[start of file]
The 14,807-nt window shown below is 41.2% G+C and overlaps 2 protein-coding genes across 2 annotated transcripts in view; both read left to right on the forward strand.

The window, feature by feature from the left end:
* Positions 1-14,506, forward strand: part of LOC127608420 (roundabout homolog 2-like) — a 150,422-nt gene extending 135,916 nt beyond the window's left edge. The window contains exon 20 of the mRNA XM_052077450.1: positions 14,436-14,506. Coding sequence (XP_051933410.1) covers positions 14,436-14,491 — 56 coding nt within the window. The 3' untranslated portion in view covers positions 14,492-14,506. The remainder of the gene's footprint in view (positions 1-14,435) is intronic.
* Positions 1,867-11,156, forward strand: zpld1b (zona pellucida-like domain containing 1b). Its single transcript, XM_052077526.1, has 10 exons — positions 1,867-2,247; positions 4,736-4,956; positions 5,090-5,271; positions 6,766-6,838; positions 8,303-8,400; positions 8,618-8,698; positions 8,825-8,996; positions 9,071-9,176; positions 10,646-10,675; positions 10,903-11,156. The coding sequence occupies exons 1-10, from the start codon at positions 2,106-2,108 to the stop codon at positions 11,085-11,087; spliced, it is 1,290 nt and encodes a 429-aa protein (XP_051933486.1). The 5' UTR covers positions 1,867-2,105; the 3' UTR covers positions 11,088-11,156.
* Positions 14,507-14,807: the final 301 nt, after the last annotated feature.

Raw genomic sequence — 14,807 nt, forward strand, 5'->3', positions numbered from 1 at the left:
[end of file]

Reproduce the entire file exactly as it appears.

The 14,807-nt window shown below is 41.2% G+C and overlaps 2 protein-coding genes across 2 annotated transcripts in view; both read left to right on the forward strand.

The window, feature by feature from the left end:
* Positions 1-14,506, forward strand: part of LOC127608420 (roundabout homolog 2-like) — a 150,422-nt gene extending 135,916 nt beyond the window's left edge. The window contains exon 20 of the mRNA XM_052077450.1: positions 14,436-14,506. Coding sequence (XP_051933410.1) covers positions 14,436-14,491 — 56 coding nt within the window. The 3' untranslated portion in view covers positions 14,492-14,506. The remainder of the gene's footprint in view (positions 1-14,435) is intronic.
* Positions 1,867-11,156, forward strand: zpld1b (zona pellucida-like domain containing 1b). Its single transcript, XM_052077526.1, has 10 exons — positions 1,867-2,247; positions 4,736-4,956; positions 5,090-5,271; positions 6,766-6,838; positions 8,303-8,400; positions 8,618-8,698; positions 8,825-8,996; positions 9,071-9,176; positions 10,646-10,675; positions 10,903-11,156. The coding sequence occupies exons 1-10, from the start codon at positions 2,106-2,108 to the stop codon at positions 11,085-11,087; spliced, it is 1,290 nt and encodes a 429-aa protein (XP_051933486.1). The 5' UTR covers positions 1,867-2,105; the 3' UTR covers positions 11,088-11,156.
* Positions 14,507-14,807: the final 301 nt, after the last annotated feature.

Raw genomic sequence — 14,807 nt, forward strand, 5'->3', positions numbered from 1 at the left: